Process the Event Reversion using a Trigger

For the reasons outlined in the previous step it is recommended that a trigger is used to identify when the macro has applied the private comment (2) and if so unchecks the box to indicate the reversion of the event (3).

This ensures that the box is only ever checked if and when the macro has been deliberately applied, in which case the SLA Management solution will respond by restarting the corresponding timer and remove the SLA pass, provided the SLA hasn't previously been violated.

Possible Alternative Event Reversion Technique

The above procedure relies on the agent deliberately restarting the timer and removing the SLA pass which could easily be forgotten or avoided.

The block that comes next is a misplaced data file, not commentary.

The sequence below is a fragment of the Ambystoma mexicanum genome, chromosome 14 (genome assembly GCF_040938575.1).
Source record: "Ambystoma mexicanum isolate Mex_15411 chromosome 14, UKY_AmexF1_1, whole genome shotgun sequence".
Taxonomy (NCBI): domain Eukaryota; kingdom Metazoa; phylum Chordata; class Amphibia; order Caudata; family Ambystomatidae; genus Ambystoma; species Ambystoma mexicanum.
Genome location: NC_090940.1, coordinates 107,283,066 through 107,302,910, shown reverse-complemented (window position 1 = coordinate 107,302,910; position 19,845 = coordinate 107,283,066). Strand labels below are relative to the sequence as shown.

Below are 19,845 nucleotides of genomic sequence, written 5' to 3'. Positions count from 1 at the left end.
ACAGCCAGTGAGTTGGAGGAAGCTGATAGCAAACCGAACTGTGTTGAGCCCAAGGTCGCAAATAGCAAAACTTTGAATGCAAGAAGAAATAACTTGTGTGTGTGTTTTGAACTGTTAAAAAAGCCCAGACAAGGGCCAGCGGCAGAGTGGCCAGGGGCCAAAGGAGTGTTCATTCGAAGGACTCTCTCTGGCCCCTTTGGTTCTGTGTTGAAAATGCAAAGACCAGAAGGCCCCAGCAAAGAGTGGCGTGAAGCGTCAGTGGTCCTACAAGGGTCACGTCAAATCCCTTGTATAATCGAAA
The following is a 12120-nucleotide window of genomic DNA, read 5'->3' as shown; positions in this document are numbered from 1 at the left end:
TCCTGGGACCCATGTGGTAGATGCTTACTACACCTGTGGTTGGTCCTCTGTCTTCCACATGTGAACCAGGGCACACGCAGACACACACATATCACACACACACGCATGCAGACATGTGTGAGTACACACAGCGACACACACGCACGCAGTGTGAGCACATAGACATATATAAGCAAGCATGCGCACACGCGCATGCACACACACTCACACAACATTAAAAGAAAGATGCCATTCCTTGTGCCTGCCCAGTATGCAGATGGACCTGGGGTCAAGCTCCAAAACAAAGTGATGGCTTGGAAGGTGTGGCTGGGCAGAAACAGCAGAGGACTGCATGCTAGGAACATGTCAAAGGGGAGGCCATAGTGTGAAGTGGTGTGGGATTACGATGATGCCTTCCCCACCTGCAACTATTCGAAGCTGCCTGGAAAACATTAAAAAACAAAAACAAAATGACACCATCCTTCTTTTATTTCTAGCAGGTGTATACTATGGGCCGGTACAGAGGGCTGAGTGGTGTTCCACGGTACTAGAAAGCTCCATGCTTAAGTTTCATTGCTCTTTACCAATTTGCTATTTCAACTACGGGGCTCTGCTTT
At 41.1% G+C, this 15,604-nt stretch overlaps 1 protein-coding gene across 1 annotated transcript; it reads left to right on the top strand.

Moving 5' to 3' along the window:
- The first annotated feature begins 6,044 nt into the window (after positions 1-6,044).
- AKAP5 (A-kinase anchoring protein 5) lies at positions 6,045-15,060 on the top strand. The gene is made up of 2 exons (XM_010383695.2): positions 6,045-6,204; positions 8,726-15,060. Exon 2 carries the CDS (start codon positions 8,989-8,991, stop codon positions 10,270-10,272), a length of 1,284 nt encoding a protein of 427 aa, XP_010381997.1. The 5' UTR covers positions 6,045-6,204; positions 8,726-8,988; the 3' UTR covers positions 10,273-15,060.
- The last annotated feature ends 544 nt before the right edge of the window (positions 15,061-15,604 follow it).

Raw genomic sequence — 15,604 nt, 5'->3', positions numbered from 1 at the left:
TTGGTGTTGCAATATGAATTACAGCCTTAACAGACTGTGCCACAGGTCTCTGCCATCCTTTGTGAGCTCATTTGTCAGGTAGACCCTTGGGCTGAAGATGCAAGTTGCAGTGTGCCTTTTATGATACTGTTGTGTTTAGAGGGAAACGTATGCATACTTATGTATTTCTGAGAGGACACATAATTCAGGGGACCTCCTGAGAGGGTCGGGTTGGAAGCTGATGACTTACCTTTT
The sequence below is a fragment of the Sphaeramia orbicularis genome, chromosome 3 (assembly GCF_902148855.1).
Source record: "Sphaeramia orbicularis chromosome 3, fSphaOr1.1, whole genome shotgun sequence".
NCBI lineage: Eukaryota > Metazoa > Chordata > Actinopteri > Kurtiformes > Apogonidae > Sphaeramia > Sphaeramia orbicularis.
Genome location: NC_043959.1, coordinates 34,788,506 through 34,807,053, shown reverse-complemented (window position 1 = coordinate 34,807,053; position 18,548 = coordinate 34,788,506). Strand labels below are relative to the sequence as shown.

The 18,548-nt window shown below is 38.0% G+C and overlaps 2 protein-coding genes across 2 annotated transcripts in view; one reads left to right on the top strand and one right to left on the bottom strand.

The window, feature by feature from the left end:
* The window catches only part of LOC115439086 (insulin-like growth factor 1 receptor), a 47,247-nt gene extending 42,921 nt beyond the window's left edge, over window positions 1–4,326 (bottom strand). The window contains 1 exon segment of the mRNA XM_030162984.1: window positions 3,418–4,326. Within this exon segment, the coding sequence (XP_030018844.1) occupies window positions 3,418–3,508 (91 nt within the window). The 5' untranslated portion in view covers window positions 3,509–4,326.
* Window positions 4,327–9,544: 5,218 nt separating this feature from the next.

It might therefore be possible to agree a standard reply from the customer, in which case a trigger could look for the standard reply in the comment rather than using a macro applied by the agent.

In this case the trigger should be constructed as in the previous step, but would rather check for the presence of an agreed string in a public comment.

Implementing Support for an Auto Starting Custom Metric or Event (e.g. Workaround, Triage, Diagnostic)

Sub Banner

Depending upon the complexity and scope of your Customer Support process there might be a need to capture the completion of an event for which there isn't a naturally occurring event in Zendesk to indicate if and when the SLA pass criteria event has been met.

Examples of this type of event might be the need for a workaround until a full resolution or fix can be provided, or the need for an initial triage or diagnostic.